Immigration Law

Anyone who isn’t a United States citizen is required to have a lawful immigrant or non-immigrant status when they are in this country.

Lawful immigrant status is considered to be a “pathway to citizenship” because a lawful permanent resident may be eligible to become a citizen through the naturalization process if they meet the legal requirements such as good moral character, continuous residence in the US for a sufficient length of time without trips abroad longer than 6 months, and the ability to speak and write in basic English and to answer some questions about the United States’ history and government.

To obtain status as a lawful permanent resident, a foreign citizen must satisfy the requirements of one of the “pathways” to permanent residence, such as having a qualifying US citizen or permanent resident family member petition for them, having appropriate business or investment plans, proving they need protection under asylum or refugee laws, or they were lucky enough to “win” the diversity visa “green card lottery” that selects applicants from qualifying countries at random each year.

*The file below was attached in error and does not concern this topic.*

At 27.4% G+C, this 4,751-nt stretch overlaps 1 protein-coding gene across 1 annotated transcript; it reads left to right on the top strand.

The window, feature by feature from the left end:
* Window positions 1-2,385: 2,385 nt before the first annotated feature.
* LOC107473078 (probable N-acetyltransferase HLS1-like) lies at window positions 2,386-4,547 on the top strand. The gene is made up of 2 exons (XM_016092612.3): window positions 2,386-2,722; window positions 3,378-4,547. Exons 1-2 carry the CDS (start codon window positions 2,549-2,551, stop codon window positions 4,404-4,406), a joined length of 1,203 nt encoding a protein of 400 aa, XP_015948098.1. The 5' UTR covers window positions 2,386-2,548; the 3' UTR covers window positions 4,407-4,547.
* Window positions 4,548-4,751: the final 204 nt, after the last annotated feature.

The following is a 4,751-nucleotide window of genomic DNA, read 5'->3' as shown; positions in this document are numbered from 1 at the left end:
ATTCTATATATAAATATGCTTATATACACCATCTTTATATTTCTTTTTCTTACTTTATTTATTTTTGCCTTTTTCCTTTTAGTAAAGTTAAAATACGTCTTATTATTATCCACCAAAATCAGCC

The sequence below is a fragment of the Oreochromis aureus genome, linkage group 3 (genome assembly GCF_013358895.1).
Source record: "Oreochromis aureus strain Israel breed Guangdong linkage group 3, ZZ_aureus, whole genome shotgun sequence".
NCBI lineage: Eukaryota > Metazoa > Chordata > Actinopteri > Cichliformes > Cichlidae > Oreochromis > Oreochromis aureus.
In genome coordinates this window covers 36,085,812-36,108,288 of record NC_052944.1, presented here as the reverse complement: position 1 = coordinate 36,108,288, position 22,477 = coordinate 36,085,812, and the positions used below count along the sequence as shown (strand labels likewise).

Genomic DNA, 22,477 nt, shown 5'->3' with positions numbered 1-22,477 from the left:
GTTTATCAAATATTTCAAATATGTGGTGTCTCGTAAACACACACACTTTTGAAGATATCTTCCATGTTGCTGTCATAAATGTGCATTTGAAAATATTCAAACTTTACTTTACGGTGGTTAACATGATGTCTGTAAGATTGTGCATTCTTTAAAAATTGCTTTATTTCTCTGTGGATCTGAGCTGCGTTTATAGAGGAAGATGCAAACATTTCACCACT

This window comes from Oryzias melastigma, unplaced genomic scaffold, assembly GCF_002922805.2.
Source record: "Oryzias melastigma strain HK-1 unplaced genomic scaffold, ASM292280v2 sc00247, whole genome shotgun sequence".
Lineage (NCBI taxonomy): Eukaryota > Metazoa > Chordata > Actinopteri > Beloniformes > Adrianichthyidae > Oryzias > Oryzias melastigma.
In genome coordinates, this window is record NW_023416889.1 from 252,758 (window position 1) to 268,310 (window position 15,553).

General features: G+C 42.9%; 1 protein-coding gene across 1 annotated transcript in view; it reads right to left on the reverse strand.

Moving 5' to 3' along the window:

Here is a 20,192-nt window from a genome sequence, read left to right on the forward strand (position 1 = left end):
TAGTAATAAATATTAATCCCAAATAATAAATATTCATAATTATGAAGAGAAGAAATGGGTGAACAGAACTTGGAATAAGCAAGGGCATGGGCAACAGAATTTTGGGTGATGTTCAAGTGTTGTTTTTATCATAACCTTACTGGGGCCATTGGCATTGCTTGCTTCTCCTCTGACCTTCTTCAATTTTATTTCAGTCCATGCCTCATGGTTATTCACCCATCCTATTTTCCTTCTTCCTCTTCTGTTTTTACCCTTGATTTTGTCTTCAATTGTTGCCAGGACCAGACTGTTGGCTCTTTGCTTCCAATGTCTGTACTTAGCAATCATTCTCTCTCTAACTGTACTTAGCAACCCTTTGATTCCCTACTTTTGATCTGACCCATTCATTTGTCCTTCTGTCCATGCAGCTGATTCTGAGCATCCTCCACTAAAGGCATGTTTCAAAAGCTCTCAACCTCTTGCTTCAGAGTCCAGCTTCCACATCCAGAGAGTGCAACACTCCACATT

Non-immigrants must obtain visas that may give permission to stay in the United States for limited periods of time, such as temporary for visitors for pleasure or business, students, professional workers, training programs, and other statuses that expire on certain dates or when the purpose for the approved visit ends. 

 A non-immigrant who “overstays” after a visa expires may be subject to penalties that prevent them from obtaining another visa or re-entering the United States if the length of time of the overstay exceeds certain legal time limits.  Someone without legal status, due to an overstay, violating the terms of their visa, committing certain types of crimes, or entering the US without inspection at a border may be arrested, detained and removed from the United States, and prevented from legally re-entering.

An experienced and knowledgeable attorney can help you evaluate your immigration options and pursue one that may be appropriate for you. Stuart Reed has helped many people to obtain United States citizenship, lawful permanent resident status based upon qualifying family relationships, permanent residence based upon qualifying business plans and ties, temporary work visas, to extend temporary stays, and to pursue other benefits like asylum and cancellation of their removal from the United States.

To evaluate and pursue your immigration options, Stuart Reed is available for a free initial consultation to discuss your situation and plans.